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Tuesday, June 25, 2019
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Home News Special weather statement issued for the B.C. Peace

Special weather statement issued for the B.C. Peace


UPDATE: Environment Canada has upgraded the special weather statement

FORT ST. JOHN, B.C. – Meteorologists have issued a special weather statement for the B.C. Peace Region as an upper-level low pressure system is slated to bring heavy rain to much of Northeast B.C.

Meteorologist Lisa Erven with Environment Canada says that the system is forecast to move down from the Gulf of Alaska to the central part of B.C. over the next few days before moving into the Prairies by the weekend.

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Erven explained that the region could see rainfall totals of between 40 and 80 millimetres over the next two to 3 days. Communities along the eastern slopes of the Rockies such as Hudson’s Hope, Chetwynd and Tumbler Ridge are likely to see those higher amounts.

However, she said that communities like Fort St. John and Dawson Creek won’t be immune from seeing over 40 mm, as the system will cause bands of moisture to wrap around the area of low pressure, bringing rain and possible thunderstorms to the area from the southeast.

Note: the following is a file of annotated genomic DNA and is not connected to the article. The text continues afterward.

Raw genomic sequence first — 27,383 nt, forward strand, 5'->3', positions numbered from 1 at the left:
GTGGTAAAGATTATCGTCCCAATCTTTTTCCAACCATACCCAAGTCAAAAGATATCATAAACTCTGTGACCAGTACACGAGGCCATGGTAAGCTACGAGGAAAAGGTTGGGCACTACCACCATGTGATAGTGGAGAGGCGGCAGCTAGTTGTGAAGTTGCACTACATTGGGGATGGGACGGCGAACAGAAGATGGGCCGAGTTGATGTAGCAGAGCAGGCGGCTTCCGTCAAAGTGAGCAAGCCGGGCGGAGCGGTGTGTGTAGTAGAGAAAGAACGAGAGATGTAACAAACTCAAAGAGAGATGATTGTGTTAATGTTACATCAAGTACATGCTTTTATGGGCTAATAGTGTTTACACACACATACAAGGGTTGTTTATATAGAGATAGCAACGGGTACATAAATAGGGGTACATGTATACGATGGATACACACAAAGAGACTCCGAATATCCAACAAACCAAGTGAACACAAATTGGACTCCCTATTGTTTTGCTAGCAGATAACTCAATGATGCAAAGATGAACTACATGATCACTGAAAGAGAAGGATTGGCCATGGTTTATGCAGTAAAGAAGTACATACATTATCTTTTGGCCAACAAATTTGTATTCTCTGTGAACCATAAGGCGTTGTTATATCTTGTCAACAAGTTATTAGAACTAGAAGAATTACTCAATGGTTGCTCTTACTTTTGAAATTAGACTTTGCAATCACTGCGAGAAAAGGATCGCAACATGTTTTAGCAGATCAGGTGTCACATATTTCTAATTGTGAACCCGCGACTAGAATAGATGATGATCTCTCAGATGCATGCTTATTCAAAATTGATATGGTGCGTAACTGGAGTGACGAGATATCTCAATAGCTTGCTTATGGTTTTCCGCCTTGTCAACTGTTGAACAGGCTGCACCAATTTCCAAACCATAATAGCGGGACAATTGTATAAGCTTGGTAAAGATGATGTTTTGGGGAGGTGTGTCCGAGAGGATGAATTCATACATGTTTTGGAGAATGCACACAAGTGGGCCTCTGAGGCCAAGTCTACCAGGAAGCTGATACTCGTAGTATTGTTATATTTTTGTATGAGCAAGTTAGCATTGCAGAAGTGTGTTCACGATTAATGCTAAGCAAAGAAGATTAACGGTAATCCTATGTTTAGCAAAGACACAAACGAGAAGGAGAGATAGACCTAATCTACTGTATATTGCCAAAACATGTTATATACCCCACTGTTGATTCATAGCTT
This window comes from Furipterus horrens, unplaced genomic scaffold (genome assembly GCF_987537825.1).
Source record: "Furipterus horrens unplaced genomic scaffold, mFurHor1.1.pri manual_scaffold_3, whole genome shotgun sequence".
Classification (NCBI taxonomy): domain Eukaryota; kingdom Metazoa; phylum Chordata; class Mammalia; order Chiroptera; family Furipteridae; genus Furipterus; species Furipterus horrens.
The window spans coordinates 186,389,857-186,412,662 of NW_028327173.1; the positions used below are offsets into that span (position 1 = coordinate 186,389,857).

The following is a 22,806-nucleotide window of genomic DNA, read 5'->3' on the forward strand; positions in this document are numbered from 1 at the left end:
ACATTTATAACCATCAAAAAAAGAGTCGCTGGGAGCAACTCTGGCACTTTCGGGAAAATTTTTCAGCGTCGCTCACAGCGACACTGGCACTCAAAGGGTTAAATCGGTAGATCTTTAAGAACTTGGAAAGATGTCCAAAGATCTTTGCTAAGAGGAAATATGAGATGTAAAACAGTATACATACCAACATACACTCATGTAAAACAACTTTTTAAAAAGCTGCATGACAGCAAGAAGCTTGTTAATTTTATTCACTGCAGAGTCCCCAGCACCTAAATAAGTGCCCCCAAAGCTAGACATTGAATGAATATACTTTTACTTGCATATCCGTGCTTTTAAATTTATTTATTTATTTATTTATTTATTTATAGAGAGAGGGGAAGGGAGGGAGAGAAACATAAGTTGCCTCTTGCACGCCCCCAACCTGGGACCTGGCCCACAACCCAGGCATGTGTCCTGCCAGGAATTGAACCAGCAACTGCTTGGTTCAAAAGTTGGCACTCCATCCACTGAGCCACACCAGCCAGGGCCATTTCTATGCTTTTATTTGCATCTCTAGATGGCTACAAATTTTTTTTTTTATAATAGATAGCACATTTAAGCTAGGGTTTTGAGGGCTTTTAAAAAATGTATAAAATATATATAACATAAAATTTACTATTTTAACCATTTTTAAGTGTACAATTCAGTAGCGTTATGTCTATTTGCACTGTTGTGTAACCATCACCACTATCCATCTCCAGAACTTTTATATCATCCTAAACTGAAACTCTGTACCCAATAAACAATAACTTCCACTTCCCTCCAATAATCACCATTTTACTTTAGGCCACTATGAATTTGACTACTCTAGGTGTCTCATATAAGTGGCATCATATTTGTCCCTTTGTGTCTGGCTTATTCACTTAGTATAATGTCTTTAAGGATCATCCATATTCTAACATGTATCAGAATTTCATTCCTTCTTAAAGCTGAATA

Erven added that areas of higher terrain, which includes the Pine Pass could see total rainfall amounts exceed 100 mm.

Erven said that the ridge of high pressure that has brought high temperatures to Southern B.C. and Southern Alberta over the past few days will increase the likelihood of more thunderstorms developing over the region for the duration of the weather system.

That doesn’t preclude the possibility that Fort St. John might not see some wild weather, such as a funnel cloud that was photographed during Tuesday night’s storm.

This was the second such incident of a funnel cloud being photographed near Fort St. John in the past month after another such cloud was photographed over Charlie Lake on the July long weekend.

Erven explained that funnel clouds are much more common than tornadoes, adding that while the region’s weather pattern means that if such clouds touch down to become tornadoes, they are often much weaker than those seen on the Great Plains, causing little damage.

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